That was when I turned to my Melitta.  Once upon a time, we had bought one-cup Melittas to take camping with us.  It’s very simple: Set the Melitta on your coffee cup, fold up a filter to fit inside, put in your coffee grounds, boil water, pour over, and voila! One perfect cup of coffee.  You can dump the grounds on the ground, shred or pack out the filter, no muss, no fuss.  I’ve been making my coffee this way now for several months.  A while back, I bought a small sauce pan with a lid and it holds just enough water for about two mugs (which hold more than a “cup”).  Sometimes, it’s the first thing I do when I wake up. Sometimes, I want a cup before I go to bed.  Sometimes, it’s that middle of the afternoon pick-me-up.  But at all times, the ritual is the same.  Run the water in the pan, cover, and turn the stove on high.  Choose the mug.  Pull out the filter.  I use the same filters that fit in the 10-cup coffee maker, but I fold them into a triangular shape to fit into the Melitta, like coffee origami.  Measure the coffee.  I discovered Seattle’s Best Coffee a number of years ago after a long series of trials and errors with other brands.  Seattle’s Best #5 dark roast is the only thing I buy for home use now.  Other people swear by other things and that’s fine.  But SB5 has that dark, rich oiliness that takes me back to the days of jet fuel and friendship and I love it.  Then, wait for the water to boil.  It doesn’t take long because at Pueblo’s altitude, water boils at 203 degrees F.  Did you know that?  Nine degrees is a significant difference, and in no time, the water is simmering, barely bubbling.  I normally don’t let it get to a rolling boil; my coffee doesn’t have to be that hot.  Then, carefully, so as not to get water into the folds of the filter and have it flop over the grounds, I pour the water into the pile of waiting coffee.  Immediately, the aroma wafts up and the mug starts to fill.  I lift the filter cone up and peek in to see how full the mug is. Add a little more water…just a touch more…and then done.  Set the filter cone in the sink, to be handle when it’s cooler.  Sometimes, I’ll even drink it black, but usually comes the stevia and a little half and half.  Then, I’m ready to take my cup of go off to wherever I need to be right then…the computer to work, the breakfast table, or maybe out by the pool for a quiet moment under the sky.  Care to join me?

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A Milestone

On Friday, I turned 60. It didn’t feel like much of a thing, but I wanted to commemorate it somehow. I have a lovely photo of my mother on HER 60th birthday, when I took her out to dinner with several of my friends when I still lived in Atlanta. We had a wonderful time and she enjoyed it immensely. My mother embraced every year she lived. She never shied from telling people her age; in fact, she was proud of it and in private scoffed at women who balked at revealing how long they had lived. I agree. Who cares? Why should women only be “a certain age?” It’s just another way to invalidate our power and our prowess. Men become “distinguished” and women become, what? There’s not even a word for it because so many of us are too busy trying to hide the fact that we’ve been here a while. But this isn’t a rant against the patriarchy, at least not much. It’s about me. I had a pretty good day, even though I had to work. I got lots of sweet messages on Facebook and a card in the mail from the friend who I figured if I got any “real” cards, it would be from her. Thanks, Ginny! 🙂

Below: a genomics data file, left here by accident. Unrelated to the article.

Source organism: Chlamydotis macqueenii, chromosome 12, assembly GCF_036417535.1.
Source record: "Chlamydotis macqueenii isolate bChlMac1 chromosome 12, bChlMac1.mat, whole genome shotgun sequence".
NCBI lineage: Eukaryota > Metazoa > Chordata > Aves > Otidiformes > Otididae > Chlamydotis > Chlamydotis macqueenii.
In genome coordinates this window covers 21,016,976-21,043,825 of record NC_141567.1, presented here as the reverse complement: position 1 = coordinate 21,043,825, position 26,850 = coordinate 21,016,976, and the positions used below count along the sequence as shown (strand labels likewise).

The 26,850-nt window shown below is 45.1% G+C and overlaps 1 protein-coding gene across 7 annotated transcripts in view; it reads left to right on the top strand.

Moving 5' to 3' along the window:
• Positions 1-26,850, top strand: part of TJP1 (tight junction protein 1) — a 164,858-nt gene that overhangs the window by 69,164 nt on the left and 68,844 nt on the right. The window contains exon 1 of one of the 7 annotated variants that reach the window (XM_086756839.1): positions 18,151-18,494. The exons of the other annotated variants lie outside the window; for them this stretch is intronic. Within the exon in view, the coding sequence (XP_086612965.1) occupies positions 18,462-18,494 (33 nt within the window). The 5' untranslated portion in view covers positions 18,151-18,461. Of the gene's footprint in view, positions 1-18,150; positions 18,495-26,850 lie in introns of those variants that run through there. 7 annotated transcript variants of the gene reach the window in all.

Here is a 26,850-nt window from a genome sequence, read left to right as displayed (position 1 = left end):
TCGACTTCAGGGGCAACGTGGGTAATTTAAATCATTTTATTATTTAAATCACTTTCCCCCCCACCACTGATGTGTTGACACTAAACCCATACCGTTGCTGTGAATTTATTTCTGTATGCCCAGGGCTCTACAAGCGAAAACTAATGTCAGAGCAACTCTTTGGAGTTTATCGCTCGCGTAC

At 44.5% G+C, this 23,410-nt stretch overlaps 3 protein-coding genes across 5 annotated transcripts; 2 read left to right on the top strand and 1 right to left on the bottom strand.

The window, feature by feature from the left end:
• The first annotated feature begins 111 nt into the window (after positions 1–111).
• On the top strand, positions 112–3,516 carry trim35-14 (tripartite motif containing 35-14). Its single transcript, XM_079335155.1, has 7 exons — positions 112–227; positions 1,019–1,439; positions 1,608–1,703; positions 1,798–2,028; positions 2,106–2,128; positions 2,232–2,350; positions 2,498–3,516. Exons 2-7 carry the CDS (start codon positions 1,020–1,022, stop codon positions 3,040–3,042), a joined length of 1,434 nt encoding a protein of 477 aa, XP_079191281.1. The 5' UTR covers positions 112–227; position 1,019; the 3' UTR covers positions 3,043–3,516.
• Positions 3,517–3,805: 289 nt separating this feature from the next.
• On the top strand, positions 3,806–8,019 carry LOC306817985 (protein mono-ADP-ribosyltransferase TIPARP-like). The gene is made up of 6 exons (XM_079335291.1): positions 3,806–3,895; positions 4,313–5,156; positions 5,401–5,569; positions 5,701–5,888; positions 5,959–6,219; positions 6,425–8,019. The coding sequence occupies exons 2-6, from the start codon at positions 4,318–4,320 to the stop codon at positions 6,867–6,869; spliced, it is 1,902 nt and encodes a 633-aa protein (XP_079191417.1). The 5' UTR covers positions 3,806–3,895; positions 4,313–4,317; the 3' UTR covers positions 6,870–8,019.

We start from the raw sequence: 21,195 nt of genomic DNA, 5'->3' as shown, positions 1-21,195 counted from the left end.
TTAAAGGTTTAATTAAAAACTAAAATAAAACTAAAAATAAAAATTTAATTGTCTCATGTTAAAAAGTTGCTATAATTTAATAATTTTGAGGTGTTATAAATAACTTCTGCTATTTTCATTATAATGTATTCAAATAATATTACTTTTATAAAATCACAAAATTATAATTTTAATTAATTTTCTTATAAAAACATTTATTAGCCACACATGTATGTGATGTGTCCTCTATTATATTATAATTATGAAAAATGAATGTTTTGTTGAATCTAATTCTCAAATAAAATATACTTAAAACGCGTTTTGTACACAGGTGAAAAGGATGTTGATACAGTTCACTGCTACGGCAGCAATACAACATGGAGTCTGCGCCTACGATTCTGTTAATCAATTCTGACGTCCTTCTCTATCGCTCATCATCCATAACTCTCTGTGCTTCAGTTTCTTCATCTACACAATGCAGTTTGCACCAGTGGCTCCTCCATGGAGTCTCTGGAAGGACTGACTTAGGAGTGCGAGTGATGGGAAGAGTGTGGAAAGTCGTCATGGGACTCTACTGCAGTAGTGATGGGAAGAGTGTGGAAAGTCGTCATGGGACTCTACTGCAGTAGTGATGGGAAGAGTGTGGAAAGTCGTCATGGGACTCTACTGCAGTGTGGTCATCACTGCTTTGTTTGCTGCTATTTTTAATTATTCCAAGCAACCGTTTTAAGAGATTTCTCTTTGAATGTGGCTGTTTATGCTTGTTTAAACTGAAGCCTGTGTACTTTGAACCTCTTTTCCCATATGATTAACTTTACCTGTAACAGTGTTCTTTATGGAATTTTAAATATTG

But the best part was, I got to pose for a photo with my mom. And this is me on my 60th with a photo of my mom on HER 60th. She would have loved to see this one through with me in physical form, but I know she’s having a celebration for me wherever she is.

Happy Birthday to ME!

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Conflicted

I have a bicycle in my living room. It’s up on a trainer, on a 30 x 30 piece of plywood so that when I ride it the back wheel doesn’t rub and mess up the carpet (yes, I am a conscientious renter). The trouble is, I don’t ride it all that much, but I haven’t let it become a clothes hanger or a prop for other items (although I will hang damp clothes on it if the dryer doesn’t get them all the way). For the most part it just sits equidistant between my two chairs, directly across from the TV cabinet, waiting for me to get on and ride to nowhere while I watch whatever I might choose.